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It Gets Worse, Truth is Scarce

The problems with semantics and the limitations of language are bad enough because they limit our abilities. But the fact that demagogues willfully exploit the problem makes it many times worse.

One of my favorite experiences with contradictions of ideas came from a preacher friend of mine. He was leading a prayer at my union hall and decided to thank a beneficent Lord for recent rainfall. “We thank thee Lord for the abundant rain,” he said, but hastily added, “Of course it was a shame about those people who drowned!” Some beneficence!

Advertisers, employers, and preachers, usually in collusion with one another, exploit the limitations of language and understanding all the time. Almost all advertisements seem to be true, even though we know that they can’t all be true because they contradict each other. “Our product is the best one,” crashes immediately and directly into, “Our product is the best one” from a competing product. They can’t both be true, but each sounds as if it is.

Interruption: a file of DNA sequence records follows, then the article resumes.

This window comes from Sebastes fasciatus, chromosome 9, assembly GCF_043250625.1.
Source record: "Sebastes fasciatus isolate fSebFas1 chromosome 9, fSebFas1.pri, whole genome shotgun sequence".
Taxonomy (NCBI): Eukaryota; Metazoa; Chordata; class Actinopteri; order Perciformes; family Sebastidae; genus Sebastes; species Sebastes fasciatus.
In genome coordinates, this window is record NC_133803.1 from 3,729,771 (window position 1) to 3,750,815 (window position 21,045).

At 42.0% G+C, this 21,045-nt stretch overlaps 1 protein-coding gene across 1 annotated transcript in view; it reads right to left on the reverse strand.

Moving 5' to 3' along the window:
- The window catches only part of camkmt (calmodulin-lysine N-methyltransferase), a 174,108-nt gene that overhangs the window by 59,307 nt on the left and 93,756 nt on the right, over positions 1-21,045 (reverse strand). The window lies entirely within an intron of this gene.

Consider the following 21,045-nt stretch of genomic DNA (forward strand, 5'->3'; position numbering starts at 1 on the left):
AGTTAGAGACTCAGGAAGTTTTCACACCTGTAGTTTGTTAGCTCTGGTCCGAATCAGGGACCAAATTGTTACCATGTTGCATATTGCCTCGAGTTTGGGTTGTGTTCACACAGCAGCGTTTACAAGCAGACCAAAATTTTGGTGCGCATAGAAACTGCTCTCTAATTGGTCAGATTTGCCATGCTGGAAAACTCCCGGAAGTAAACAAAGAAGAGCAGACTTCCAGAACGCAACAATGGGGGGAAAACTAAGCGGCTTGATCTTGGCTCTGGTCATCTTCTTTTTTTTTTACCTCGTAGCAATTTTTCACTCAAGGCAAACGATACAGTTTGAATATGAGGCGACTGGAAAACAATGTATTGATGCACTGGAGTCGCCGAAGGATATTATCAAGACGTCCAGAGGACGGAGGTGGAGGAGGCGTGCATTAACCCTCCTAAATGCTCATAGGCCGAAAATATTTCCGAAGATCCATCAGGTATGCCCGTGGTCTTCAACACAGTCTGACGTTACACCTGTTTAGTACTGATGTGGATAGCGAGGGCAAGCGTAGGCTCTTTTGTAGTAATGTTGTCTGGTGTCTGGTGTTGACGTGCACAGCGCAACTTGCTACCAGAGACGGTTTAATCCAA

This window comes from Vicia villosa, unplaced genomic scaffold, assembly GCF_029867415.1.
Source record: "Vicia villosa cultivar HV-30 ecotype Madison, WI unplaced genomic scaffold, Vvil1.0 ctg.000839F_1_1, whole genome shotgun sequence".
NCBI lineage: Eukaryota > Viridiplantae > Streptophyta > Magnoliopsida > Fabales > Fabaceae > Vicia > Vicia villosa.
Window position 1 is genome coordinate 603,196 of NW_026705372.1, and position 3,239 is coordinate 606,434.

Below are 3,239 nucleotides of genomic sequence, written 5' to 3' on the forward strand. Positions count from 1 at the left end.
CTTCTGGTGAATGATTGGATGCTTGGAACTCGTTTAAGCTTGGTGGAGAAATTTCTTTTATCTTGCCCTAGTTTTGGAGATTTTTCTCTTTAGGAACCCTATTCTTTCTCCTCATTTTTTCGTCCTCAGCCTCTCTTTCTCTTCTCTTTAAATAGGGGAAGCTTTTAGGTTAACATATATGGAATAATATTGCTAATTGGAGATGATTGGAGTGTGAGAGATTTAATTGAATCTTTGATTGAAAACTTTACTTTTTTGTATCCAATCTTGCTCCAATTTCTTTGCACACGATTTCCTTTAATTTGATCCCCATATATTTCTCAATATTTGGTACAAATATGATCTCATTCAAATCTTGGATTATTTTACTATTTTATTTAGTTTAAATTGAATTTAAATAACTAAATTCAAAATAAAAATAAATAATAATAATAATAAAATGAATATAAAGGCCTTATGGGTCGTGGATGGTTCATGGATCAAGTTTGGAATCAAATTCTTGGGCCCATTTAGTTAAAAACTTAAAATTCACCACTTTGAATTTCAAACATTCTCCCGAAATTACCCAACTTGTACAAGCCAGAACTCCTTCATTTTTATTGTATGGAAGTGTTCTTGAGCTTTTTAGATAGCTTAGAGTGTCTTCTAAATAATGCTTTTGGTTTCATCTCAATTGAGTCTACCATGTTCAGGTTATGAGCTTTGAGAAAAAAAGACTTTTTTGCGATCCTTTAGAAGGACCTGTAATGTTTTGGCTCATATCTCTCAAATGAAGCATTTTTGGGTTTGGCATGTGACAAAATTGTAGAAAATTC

Consider the Source

Can we believe anything we see or hear? Probably not, if we consider the source. Virtually all information we receive originated directly from our bosses or was pre-approved by them. In 2015, five corporations control more than half of all “news” in America. The “news” that corporations want us to hear isn’t necessarily the news we want or need, but that’s where it comes from. By the way, corporations also control our books, including textbooks; our movies, our radio stations, our TV stations, and virtually everything we see and hear. They are busily taking over the internet, too, in 2015.

That’s why they find it relatively easy to convince young people to voluntarily enlist themselves into murder squads to go into foreign countries and take their natural resources, even though those same young people are risking and often losing their own limbs and lives. They didn’t hear the other side of the story. We were inundated with the corporations’ side. All of us are.

I loved being at the University. I did a lot of independent study there, far beyond what I was supposed to do for my classes. I also learned that the University is just as much a product and a tool of Corporate America as TV news, maybe even more so, as its constituency consists of young people already proven, through years of competitive education, to be docile and willing to submit to direction.

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